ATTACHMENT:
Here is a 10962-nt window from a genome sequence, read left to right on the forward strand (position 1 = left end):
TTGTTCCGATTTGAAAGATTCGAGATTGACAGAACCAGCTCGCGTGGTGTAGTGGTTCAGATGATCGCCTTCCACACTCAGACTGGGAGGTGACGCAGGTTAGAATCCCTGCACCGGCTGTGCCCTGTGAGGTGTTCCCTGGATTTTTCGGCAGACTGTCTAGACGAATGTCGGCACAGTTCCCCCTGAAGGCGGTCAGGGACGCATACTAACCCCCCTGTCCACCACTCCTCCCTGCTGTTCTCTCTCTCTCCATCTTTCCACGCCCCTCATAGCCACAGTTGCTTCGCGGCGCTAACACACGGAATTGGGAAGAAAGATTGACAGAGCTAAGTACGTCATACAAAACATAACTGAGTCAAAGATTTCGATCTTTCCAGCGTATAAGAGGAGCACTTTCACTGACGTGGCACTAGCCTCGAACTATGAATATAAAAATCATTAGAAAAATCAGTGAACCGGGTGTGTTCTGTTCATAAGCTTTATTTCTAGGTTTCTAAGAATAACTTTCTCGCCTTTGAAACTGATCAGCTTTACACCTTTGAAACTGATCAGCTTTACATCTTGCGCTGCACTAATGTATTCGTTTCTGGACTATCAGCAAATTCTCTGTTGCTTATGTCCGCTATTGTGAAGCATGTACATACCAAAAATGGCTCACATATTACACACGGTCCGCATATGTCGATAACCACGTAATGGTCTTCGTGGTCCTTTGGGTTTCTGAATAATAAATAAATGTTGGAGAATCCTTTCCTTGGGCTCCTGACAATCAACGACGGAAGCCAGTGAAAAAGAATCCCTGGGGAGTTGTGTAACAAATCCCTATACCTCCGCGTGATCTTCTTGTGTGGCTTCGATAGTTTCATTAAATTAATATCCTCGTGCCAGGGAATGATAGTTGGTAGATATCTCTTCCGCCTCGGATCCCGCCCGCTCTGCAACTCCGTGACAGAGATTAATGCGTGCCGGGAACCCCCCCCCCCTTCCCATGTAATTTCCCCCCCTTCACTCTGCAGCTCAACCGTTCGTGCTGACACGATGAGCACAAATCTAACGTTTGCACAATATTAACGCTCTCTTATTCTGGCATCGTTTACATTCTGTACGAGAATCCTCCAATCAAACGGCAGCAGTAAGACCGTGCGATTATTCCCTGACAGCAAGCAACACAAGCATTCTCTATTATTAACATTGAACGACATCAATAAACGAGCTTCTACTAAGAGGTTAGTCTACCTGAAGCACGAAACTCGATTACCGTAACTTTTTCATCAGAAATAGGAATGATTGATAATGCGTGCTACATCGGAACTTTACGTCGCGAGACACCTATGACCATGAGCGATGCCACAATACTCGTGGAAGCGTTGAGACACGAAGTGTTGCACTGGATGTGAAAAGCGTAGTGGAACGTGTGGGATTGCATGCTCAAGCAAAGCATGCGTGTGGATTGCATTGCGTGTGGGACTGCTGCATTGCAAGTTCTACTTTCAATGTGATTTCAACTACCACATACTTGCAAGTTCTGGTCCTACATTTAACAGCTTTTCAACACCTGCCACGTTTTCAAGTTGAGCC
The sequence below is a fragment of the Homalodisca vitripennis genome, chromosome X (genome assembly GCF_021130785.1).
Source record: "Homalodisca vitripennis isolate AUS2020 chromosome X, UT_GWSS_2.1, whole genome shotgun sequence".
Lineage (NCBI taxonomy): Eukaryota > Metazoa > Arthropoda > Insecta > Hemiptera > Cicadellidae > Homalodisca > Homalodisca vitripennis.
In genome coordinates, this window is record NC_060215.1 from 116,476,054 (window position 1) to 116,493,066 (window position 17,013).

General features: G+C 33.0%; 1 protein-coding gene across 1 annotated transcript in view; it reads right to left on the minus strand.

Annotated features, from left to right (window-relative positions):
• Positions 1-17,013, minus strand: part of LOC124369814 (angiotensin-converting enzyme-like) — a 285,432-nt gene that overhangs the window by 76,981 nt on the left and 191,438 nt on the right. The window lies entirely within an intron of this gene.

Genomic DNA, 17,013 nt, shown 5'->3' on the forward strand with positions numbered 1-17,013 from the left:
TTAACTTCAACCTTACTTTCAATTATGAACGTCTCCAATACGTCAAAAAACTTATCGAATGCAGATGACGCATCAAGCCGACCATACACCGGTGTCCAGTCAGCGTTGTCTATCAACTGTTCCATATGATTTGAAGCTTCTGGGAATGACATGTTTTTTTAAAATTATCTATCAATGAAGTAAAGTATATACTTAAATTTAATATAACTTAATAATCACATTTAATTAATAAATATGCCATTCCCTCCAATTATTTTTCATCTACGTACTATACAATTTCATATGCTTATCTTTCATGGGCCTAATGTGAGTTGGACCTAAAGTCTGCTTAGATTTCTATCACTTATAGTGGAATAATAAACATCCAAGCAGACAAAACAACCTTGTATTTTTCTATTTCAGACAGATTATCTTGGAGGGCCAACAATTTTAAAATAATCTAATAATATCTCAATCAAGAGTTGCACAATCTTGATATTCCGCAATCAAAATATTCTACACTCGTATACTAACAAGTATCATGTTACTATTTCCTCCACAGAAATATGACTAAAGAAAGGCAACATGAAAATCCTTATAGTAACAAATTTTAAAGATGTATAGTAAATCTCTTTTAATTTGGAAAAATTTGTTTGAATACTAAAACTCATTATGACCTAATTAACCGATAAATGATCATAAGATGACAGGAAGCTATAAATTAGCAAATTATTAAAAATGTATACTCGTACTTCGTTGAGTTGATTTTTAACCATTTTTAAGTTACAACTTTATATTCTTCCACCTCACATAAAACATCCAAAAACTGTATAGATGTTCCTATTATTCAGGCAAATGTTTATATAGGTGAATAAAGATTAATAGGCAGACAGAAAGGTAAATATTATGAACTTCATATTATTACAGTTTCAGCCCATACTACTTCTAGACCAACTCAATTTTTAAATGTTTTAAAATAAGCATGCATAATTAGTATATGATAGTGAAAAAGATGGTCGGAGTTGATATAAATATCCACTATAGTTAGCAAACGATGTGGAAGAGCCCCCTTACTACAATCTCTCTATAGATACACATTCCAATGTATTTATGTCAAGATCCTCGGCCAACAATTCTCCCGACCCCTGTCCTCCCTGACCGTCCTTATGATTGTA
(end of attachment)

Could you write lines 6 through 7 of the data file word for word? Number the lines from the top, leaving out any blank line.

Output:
In genome coordinates, this window is record NC_060215.1 from 116,476,054 (window position 1) to 116,493,066 (window position 17,013).

General features: G+C 33.0%; 1 protein-coding gene across 1 annotated transcript in view; it reads right to left on the minus strand.